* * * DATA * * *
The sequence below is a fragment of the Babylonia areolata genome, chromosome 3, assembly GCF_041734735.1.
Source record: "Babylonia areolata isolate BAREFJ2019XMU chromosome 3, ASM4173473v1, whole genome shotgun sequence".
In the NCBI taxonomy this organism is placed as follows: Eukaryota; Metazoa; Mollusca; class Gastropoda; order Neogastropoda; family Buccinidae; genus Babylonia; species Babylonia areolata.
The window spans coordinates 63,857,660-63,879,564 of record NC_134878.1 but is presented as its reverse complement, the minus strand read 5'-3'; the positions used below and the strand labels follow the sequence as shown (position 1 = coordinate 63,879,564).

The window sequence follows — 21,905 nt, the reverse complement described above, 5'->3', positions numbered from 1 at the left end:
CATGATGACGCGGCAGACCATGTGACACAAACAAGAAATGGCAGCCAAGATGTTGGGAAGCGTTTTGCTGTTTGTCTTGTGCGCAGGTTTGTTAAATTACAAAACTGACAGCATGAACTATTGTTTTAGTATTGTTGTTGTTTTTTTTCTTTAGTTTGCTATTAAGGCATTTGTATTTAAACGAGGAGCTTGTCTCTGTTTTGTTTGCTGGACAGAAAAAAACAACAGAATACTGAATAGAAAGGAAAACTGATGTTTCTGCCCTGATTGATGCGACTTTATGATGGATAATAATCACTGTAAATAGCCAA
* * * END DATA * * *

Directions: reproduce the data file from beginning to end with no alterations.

The sequence below is a fragment of the Babylonia areolata genome, chromosome 3, assembly GCF_041734735.1.
Source record: "Babylonia areolata isolate BAREFJ2019XMU chromosome 3, ASM4173473v1, whole genome shotgun sequence".
In the NCBI taxonomy this organism is placed as follows: Eukaryota; Metazoa; Mollusca; class Gastropoda; order Neogastropoda; family Buccinidae; genus Babylonia; species Babylonia areolata.
The window spans coordinates 63,857,660-63,879,564 of record NC_134878.1 but is presented as its reverse complement, the minus strand read 5'-3'; the positions used below and the strand labels follow the sequence as shown (position 1 = coordinate 63,879,564).

The window sequence follows — 21,905 nt, the reverse complement described above, 5'->3', positions numbered from 1 at the left end:
CATGATGACGCGGCAGACCATGTGACACAAACAAGAAATGGCAGCCAAGATGTTGGGAAGCGTTTTGCTGTTTGTCTTGTGCGCAGGTTTGTTAAATTACAAAACTGACAGCATGAACTATTGTTTTAGTATTGTTGTTGTTTTTTTTCTTTAGTTTGCTATTAAGGCATTTGTATTTAAACGAGGAGCTTGTCTCTGTTTTGTTTGCTGGACAGAAAAAAACAACAGAATACTGAATAGAAAGGAAAACTGATGTTTCTGCCCTGATTGATGCGACTTTATGATGGATAATAATCACTGTAAATAGCCAA